State Department reaches settlements with ex-US intel operatives who worked for UAE
The US State Department on Friday said it had concluded settlements with three former US intelligence operatives who worked as cyber spies for the United Arab Emirates and admitted last year to violating American hacking laws.
Under the agreements, Marc Baier, Ryan Adams and Daniel Gericke will be prohibited from participating in any activities subject to US International Traffic in Arms Regulations for three years, the department said in a statement.
In September 2021, the men admitted to violations of US export control, computer fraud and access device fraud laws. However, rather than facing jail time, the individuals were fined a total of $1.7m in addition to their three-year ban.
According to the Justice Department, they had originally worked for a US company providing cyber intelligence operations for the UAE government that met US regulations.
The men then moved in 2016 to higher-paying jobs at a UAE government-linked company, where they began carrying out hacking jobs on designated targets, including servers inside the US.
According to court documents, the company the men worked at from 2016 to 2019 "supported and carried out computer network exploitation (CNE) operations", also known as hacking operations, for the UAE government.
Given that they were all former employees of the US Intelligence Community or the military, they were required to obtain a licence from the State Department to conduct any work for foreign clients, which they did not do.
"Defendants stole and fraudulently obtained, used, and trafficked in access devices, authentication tokens, passwords, and other means of accessing without authorization protected computers, including protected computers located in the United States," a court document from last year said.
Among the hacking services they oversaw was the creation of a sophisticated "zero-click" attack, which could hack into a device without any action by the targeted user.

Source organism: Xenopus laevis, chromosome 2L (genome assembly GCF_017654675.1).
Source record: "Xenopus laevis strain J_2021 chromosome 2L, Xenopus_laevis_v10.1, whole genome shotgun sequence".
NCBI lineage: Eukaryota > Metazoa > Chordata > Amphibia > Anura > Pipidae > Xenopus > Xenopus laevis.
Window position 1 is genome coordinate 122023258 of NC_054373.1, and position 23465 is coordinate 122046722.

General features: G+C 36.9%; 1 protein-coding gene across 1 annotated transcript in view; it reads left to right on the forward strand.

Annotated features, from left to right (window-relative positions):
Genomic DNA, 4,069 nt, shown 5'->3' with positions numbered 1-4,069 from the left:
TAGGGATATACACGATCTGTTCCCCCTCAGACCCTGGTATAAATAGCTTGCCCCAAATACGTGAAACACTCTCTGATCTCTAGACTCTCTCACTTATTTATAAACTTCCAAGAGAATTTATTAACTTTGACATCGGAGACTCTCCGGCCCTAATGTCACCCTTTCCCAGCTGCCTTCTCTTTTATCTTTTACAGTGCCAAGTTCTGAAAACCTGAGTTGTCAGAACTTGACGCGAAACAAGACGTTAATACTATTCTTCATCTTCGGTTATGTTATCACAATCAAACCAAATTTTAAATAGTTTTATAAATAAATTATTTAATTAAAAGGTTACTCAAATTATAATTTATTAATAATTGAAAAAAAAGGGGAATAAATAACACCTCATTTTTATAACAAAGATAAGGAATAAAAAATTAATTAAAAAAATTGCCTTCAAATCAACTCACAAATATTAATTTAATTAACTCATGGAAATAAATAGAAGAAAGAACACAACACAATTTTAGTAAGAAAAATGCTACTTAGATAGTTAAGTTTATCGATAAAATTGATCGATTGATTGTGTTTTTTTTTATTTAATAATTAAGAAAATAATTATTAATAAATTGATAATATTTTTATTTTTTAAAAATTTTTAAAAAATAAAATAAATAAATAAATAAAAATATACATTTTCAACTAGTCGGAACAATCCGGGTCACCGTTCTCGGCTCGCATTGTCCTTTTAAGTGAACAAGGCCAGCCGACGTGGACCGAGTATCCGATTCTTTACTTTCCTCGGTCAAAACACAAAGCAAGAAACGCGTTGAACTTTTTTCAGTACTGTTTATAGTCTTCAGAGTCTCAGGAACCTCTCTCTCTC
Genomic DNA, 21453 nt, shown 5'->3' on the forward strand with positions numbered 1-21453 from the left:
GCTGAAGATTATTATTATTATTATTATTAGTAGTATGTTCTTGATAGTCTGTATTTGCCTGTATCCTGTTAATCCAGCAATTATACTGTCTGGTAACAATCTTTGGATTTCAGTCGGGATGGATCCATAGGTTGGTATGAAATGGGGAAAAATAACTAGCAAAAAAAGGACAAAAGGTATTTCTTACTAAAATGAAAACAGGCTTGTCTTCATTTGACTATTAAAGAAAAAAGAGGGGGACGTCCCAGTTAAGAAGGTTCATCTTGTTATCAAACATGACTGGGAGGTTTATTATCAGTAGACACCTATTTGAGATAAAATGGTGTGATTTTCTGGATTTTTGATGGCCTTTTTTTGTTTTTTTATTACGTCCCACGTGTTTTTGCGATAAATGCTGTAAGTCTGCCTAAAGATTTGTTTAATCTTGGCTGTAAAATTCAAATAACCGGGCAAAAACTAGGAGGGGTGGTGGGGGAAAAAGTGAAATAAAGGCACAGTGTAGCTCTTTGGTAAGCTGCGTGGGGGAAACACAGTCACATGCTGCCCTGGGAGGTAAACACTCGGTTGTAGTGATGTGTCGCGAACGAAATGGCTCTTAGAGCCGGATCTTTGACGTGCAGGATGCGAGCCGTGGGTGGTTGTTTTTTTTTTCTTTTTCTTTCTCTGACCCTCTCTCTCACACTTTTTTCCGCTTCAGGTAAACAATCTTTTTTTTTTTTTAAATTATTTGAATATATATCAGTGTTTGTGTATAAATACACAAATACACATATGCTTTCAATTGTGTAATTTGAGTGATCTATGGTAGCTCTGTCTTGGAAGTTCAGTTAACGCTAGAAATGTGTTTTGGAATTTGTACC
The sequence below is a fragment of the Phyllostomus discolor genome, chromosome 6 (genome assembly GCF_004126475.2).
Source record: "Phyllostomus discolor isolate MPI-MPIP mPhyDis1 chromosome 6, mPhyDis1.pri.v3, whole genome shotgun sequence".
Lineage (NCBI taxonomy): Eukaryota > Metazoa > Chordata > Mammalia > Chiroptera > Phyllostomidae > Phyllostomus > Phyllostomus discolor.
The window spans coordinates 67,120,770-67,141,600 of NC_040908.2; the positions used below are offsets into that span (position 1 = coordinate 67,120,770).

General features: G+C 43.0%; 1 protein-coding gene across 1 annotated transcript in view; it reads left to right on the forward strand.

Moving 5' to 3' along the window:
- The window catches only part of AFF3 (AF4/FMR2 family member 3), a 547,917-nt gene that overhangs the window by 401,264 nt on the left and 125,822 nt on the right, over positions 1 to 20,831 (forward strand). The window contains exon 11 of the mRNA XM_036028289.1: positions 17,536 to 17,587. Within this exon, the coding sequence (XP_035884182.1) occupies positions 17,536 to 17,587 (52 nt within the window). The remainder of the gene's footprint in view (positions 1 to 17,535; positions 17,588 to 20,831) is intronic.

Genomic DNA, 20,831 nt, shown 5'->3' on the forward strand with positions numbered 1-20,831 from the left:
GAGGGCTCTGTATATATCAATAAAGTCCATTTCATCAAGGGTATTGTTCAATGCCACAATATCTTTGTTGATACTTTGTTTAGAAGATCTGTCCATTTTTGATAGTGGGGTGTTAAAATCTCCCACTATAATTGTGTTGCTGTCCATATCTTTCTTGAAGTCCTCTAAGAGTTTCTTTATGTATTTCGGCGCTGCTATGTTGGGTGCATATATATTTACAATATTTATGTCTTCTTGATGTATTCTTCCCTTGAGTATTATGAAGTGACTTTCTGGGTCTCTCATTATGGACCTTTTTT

"Zero-click" attacks have come under the spotlight in the past several years, most recently with the bombshell investigation that found that the Israeli spyware Pegasus had been used by foreign governments - including the UAE - to spy on journalists, activists, and political dissidents.
Project Raven and Karma
The State Department said the settlement highlighted how important it is to control the export of its defence services to other countries or foreign entities.
"The Department takes seriously all violations of the Arms Export Control Act and the International Traffic in Arms Regulations, because such violations may harm the national security and foreign policy interests of the United States," a State Department official told Middle East Eye.
Baier, Adams and Gericke were part of a clandestine unit named Project Raven, first reported by Reuters, which hacked into the accounts of human rights activists, journalists and rival governments at the behest of the UAE’s monarchy.
They admitted to deploying a sophisticated cyberweapon called “Karma” that allowed the UAE to hack into Apple iPhones without requiring a target to click on malicious links, according to court papers.
Karma allowed users to access tens of millions of devices and qualified as an intelligence gathering system under federal export control rules.
Project Raven used Karma to hack into thousands of targets including a Nobel Prize-winning Yemeni human rights activist and a BBC television show host, Reuters reported.